Protestant sects make rapid gains in Africa and Latin America
- The following article, attributed to Somini Sengupta and Larry Rohter of the
New York Times, appeared on page A11 of the Tuesday, October 14, 2003 edition
of the Arizona Republic. There is a class conflict or national conflict
behind most missionary activity, and I fear those behind this trend are
imperialists up to no good.
CHRISTIANITY RESURGENCE ENTERS NEW TURF
Pentecostal, Traditional Religionos In Contest
On the Lagos-Ibadan Expressway, Nigeria--For many, this highway leads to the
future of the Christian faith, and at 9 PM on a Friday, traffic is heavier
than a Los Angeles rush hour.
Hundreds of thousands of Nigerians, from street vendors to computer
consultants, sit through exhaust and the squealing horns to reach evangelical
campgrounds with churches as large as airplane hangars. The names are as
spectacular as the hopes they sell: Mountain of Fire and Miracles, Deeper
Life, and the largest and oldest, the 12,000-acre [5000-hectare] Redemption
The worshipers are drawn by a program of rousing song and dance and by an
eminently practical gospel promising health and prosperity.
"In countries where everything is very OK, where they take care of their
citizenry, people are very lethargic when it comes to religion and God,"
said Oluwayemisi Ojuolape, 27, a lawyer in Lagos, who attended this all-night
vigil. "They seem to have all of it."
A Newer Word
Not so in the developing world, where Christianity is drawing followers as
never before. That growth is changing the complexion and practice of the
Christian faith and other religions in a fervid competition for souls,
generating new tremors in places like Nigeria, marbled with ethnic and
political fault lines, and causing schisms between the old Christians of the
Northern Hemisphere and the newer ones.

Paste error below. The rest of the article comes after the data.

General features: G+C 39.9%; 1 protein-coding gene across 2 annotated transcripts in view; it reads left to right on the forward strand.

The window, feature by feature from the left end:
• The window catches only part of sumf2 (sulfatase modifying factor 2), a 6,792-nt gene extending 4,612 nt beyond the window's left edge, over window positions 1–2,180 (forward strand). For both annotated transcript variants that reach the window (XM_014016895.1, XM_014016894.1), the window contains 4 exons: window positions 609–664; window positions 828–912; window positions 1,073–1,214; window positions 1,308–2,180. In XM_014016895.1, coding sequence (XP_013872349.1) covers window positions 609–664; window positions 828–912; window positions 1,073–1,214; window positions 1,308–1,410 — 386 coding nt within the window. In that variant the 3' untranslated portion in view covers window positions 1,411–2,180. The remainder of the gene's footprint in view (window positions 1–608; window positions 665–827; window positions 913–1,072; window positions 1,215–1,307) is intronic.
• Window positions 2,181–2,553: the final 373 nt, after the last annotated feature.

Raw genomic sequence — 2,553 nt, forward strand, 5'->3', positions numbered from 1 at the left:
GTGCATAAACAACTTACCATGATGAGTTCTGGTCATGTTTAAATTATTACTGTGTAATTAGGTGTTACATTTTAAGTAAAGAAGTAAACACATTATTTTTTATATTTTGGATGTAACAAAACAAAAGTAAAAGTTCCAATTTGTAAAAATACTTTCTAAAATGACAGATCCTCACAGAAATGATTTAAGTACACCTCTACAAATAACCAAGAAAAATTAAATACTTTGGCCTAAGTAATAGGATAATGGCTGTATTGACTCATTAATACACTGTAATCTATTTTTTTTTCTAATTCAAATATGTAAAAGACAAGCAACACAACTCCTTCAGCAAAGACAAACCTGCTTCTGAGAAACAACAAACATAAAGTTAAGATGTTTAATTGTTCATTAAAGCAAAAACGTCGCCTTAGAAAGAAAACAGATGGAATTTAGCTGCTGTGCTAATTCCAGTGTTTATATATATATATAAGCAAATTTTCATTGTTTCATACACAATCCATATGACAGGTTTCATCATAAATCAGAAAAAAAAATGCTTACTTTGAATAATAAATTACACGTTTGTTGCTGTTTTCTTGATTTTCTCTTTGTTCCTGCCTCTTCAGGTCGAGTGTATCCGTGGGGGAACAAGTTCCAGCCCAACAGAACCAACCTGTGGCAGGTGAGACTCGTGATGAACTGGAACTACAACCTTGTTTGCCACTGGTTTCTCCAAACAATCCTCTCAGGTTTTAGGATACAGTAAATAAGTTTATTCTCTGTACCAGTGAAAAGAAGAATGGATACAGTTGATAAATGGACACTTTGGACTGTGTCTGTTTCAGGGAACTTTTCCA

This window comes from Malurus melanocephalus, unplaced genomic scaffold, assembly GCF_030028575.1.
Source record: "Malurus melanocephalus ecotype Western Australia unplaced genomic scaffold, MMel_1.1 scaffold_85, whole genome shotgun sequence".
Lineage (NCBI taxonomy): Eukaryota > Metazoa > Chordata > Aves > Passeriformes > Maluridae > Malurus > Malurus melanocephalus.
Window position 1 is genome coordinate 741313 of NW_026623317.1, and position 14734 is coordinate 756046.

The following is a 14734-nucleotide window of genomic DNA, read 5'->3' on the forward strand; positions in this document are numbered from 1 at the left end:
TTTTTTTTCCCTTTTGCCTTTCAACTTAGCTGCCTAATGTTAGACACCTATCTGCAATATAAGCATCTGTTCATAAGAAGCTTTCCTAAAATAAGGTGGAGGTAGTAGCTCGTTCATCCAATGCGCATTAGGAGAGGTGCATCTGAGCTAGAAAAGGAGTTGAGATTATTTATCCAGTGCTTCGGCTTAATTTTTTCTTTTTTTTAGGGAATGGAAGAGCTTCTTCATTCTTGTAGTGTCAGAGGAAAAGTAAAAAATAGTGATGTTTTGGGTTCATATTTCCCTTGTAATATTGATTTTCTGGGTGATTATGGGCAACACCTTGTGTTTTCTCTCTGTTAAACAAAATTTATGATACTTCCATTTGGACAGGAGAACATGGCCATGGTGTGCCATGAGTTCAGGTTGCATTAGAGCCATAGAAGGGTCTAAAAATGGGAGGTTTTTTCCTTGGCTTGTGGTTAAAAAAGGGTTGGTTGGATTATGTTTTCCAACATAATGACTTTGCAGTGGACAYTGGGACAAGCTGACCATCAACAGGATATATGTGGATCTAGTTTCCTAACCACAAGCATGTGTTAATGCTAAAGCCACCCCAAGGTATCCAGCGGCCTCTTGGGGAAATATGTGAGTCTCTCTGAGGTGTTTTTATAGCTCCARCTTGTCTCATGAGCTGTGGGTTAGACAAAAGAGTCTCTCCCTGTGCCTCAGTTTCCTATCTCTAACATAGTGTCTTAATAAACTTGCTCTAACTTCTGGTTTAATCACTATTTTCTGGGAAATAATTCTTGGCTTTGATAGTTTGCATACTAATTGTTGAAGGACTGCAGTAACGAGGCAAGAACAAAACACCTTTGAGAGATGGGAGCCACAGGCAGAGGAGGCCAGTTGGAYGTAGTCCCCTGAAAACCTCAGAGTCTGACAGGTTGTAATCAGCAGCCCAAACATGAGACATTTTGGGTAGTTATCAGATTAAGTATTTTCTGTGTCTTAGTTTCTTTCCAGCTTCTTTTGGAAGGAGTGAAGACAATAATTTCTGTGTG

Christian expansion is particularly striking in Pentecostalism, a denomination
born only 100 years ago among Blacks, Whites and Hispanics in an abandoned
Los Angeles church. Emphasizing a direct line to God, its boisterous style
of worship employs healings, speaking in tongues and casting out demons.
Spreading Pentecostal congregatoins, a quarter of all Christians worldwide,
are bumping up against established Christian churches as well as Islam in
Africa, and chipping away at what has long been a virtual Roman Catholic
monopoly in Latin America.
In the 25 years of John Paul II's papacy, Brazil's Protestant population
has quadrupled, with the biggest surge coming in the 1990s among evangelical
and Pentecostal groups. More than 25 million Brazilians belong to such
churches, leaving pastors like Ezequiel Teixeira of the New Life Project
Church in Rio de Janeiro giddy. "In another 25 years, Brazil will have a
Protestant majority," he said.
A third of Guatemala's population is Protestant, and Pentecostal churches are
making inroads in Argentina, Colombia and Chile, despite the 70 percent
In Africa, a big part of the success of Pentecostal movements, scholars say,
rests on the ability to tap into traditional cosmology: The gods have long
been solicited in pursuit of specific favors.
"God has become a modern-day juju God," said Chichi Aniagolu, a Nigerian
sociologist and a Catholic who, by her own admission, dips into Pentecostal
services. "You appease him. You bring him yams, goats, make sacrifices,
and you get what you want. Today, you're ... giving tithes."
>From the stage at the Redemption Camp outside Lagos on a recent eveningcame a gospel of success.
"There will be no more sickness," sang Pastor Enoch Adeboye, general
overseer of the vast empire known as the Redeemed Church of Christ.
"Yes, Lord, I believe," the worshipers, more than 100,000 of them, sang back.
"There will be no more failure," the pastor sang.